[Cell-biology] Markers, detection and significance of disseminated breast cancer cells.

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Significance, detection and markers of disseminated breast cancer
cells.
by Marc Lacroix
InTextoResearch, Baelen, Wallonia, Belgium & Jules Bordet Institute,
Brussels, Belgium
in Endocrine-Related Cancer (in press)

http://www.geocities.com/m.lacroix/erc3.htm
http://journals.endocrinology.org/erc/fca/ERC00001.htm


The development of distant metastases is the major cause of death from
breast cancer. In order to predict and prevent tumour spreading, many
attempts are being made to detect small numbers of tumour cells that
have shed from the primary lesions and have moved to lymph nodes, blood
or bone marrow. A review presents the advantages and limitations of
techniques used for disseminated tumour cells (DTC) detection in breast
cancer. DTC markers are listed and the most currently used of them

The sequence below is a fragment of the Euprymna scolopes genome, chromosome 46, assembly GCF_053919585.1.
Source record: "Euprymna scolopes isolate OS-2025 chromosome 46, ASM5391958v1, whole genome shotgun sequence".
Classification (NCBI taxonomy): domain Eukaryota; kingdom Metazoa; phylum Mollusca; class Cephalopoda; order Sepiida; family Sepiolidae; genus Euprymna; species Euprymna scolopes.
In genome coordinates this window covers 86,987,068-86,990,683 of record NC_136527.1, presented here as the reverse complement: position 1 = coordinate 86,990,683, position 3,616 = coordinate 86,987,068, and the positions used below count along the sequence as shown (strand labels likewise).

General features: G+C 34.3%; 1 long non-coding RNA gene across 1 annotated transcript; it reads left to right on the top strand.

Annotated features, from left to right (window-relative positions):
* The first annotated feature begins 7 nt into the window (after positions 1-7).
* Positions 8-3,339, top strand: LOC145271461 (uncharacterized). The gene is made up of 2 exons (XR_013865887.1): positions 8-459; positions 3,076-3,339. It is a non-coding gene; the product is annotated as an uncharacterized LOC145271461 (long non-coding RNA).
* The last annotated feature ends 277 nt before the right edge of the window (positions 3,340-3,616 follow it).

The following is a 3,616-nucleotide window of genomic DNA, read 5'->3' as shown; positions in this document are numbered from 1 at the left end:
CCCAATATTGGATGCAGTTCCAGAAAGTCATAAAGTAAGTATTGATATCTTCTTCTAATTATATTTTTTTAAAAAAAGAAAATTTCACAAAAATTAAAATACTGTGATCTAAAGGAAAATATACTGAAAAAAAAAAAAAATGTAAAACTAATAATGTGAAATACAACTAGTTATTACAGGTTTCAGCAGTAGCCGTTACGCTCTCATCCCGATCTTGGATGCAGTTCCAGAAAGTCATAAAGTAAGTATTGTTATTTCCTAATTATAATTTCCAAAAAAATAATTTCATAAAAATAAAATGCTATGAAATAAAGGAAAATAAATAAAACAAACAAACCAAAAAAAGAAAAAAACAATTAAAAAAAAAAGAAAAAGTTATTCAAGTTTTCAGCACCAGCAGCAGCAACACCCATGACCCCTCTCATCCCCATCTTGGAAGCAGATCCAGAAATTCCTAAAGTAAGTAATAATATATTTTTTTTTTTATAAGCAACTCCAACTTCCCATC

(KRT19, CEACAM5/CEA, TACSTD1/GA733-2/M4S1, MUC1, EGFR, ERBB2,
SCGB2A2/MAMMAGLOBIN, SCGB2A1/MAMMAGLOBIN2, SCGB1D2, PIP/GCDFP15, SBEM,
TFF1/pS2, TFF3, ANKRD30A/NY-BR-1, SPDEF/PDEF, ESR1, SERPINB5/MASPIN,
and GABRP) are discussed, notably on the basis of recent data on breast
tumour portraits ("luminal epithelial-like",
"basal/myoepithelial-like" and "ERBB2/Her2/neu"). The
significance of DTC for prognosis and prediction of response to therapy
is examined. DTC viability, the notion of cell dormancy and the concept
of breast cancer stem cells are also discussed.



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